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Reporting from Pakistan: Adventures in a mirror-image land?
Posted:Jun 21, 2017
 
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By Vikas Datta
 
Title: Reporting Pakistan; Author: Meena Menon; Publisher: Viking/Penguin Random House; Pages: 340; Price: Rs 599
 
The hardest border to cross is the one constructed or fostered in our minds. Though many Indians are quite fond of citing "Vasudhaiva Kutumbakam", or the world being one family, the sentiment may not only stop at their western frontier but also doesn't prevent "borders" being drawn deep within the country. Why wouldn't suspicions and misconceptions flourish?
 
Just a few years after she became a journalist in 1984 and decades before her short stint of reporting from Pakistan, Meena Menon recounts she came across a "border" in Mumbai between a "cluster of shanties" and a "hillock with ramshackle huts" and was warned not to cross over to the latter. "That is Pakistan. The mosques are full of bombs and guns," a "well-meaning" local party activist told her.
 
This was not the only case in the city or the state, she says or is the sentiment only rooted in space for those against "the so-called patriotic or nationalist notions of being Indian" will also be asked to go or be sent to Pakistan, deemed "a repository of people traitorous to India".
 
The reality, as Menon brings out in her memoir of her less than an year but eventful stint in Pakistan as the Hindu's reporter before she and fellow Indian agency journalist were summarily asked to leave, is quite different.
 
As her own case brings out, the "unshakeable feeling" in the minds of many Indians that it "must be a rotten place, anti-India, full of bearded men wanting to blow themselves up, and with guns and ammunition stored in mosques, burqa-clad women, and people straining at the leash to attack India" is quite far from the truth.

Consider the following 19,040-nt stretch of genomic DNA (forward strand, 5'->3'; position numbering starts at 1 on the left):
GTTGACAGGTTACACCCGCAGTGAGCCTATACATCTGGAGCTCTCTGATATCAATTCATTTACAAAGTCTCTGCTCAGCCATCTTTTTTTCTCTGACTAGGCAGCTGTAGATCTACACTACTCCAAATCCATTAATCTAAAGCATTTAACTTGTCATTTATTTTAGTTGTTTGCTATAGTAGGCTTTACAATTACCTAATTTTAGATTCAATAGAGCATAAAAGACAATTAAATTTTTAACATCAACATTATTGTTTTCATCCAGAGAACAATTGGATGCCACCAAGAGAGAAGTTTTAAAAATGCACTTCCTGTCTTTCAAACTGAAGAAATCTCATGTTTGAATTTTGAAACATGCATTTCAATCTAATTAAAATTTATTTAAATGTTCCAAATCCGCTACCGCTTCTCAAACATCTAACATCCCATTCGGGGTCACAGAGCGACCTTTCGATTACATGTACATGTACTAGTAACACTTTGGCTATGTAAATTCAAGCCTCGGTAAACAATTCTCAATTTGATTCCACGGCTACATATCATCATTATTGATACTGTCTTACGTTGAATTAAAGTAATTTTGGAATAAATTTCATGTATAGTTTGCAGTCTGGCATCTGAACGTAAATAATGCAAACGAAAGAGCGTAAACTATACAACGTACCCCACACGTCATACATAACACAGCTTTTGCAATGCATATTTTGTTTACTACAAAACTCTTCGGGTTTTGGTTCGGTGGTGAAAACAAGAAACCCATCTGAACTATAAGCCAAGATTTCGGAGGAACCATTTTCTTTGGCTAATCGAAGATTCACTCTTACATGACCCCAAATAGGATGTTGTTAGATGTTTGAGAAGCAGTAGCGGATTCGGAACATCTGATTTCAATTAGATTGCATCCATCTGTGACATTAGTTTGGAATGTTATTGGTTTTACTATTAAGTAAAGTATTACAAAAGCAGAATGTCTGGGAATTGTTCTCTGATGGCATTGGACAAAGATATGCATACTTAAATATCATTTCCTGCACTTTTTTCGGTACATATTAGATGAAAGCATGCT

There are no doubt many obstreperous bureaucrats or suspicious or opinionated citizens with pre-conceived or hawkish notions, even a rare case of a diplomat who has hadn't pleasant experiences of India, but Menon also notes that there are many more people, both official and common, who are delighted to meet Indians, ask questions about the country and are helpful as they can be.
 
Her account, spanning her nine-month stint in Islamabad, an earlier visit to Karachi in 2011 and filling subsequent details about many incidents she had covered or written about, is no attempt to sugar-coat the reality of a country which has many problems.
 
Apart from describing experiences of adapting to a new place which is not entirely unfamiliar or unfriendly, the bonhomie, or rather uncontroversial matters like art and culture and cuisine, Menon also unflinchingly writes about more serious issues, though seeking to clarify that she is "no expert" in bilateral relations.
 
These issues span terrorism and other insurgencies (blamed on India), development (or lack thereof), the continuing trauma of Partition, the "deep state" and its effect on politics and civil-military relations, the treatment of minorities, including the Ahmadis, down to the problems of transgenders, the quashing of student councils and the Left's efforts to stay relevant.
 
Her reporting included visiting the aftermath of a terrorist attack where she can see policemen collecting body parts in plastic bags, attending the "treason" trial of former President Pervez Musharraf, interacting with 26/11 prosecutor (until he requested her to stop putting him into trouble), chronicling the plight of many marginalised sections, from displaced Christians, the Afghan refugees, and the Baloch.
 
In fact, her interview of Mama Qadeer Baloch, who held a "Long March" to Islamabad to raise awareness of the missing people of the sprawling but restive province got her into trouble with the Foreign Office and may have a contributing factor in her ouster.
 
There are also some comic incidents, though maybe in hindsight - Menon's running into Sufi singer Abida Parveen without realising whom she was (though her fans can take solace in the fact that a longer and structured meeting soon follows).
 
And there are surprises galore - guess what you can find in the Parliament library in Islamabad?
 
But aware Indian readers will realise no doubt how common some factors are (or will be) in both countries, though outraged patriots on both sides will angrily demur. And the most effective lesson is that while the relations between India and Pakistan cannot be explained by logic, physics may be helpful, say as magnets brought near each other behave?
 
(Vikas Datta can be contacted at vikas.d@ians.in)
 
 
 
 
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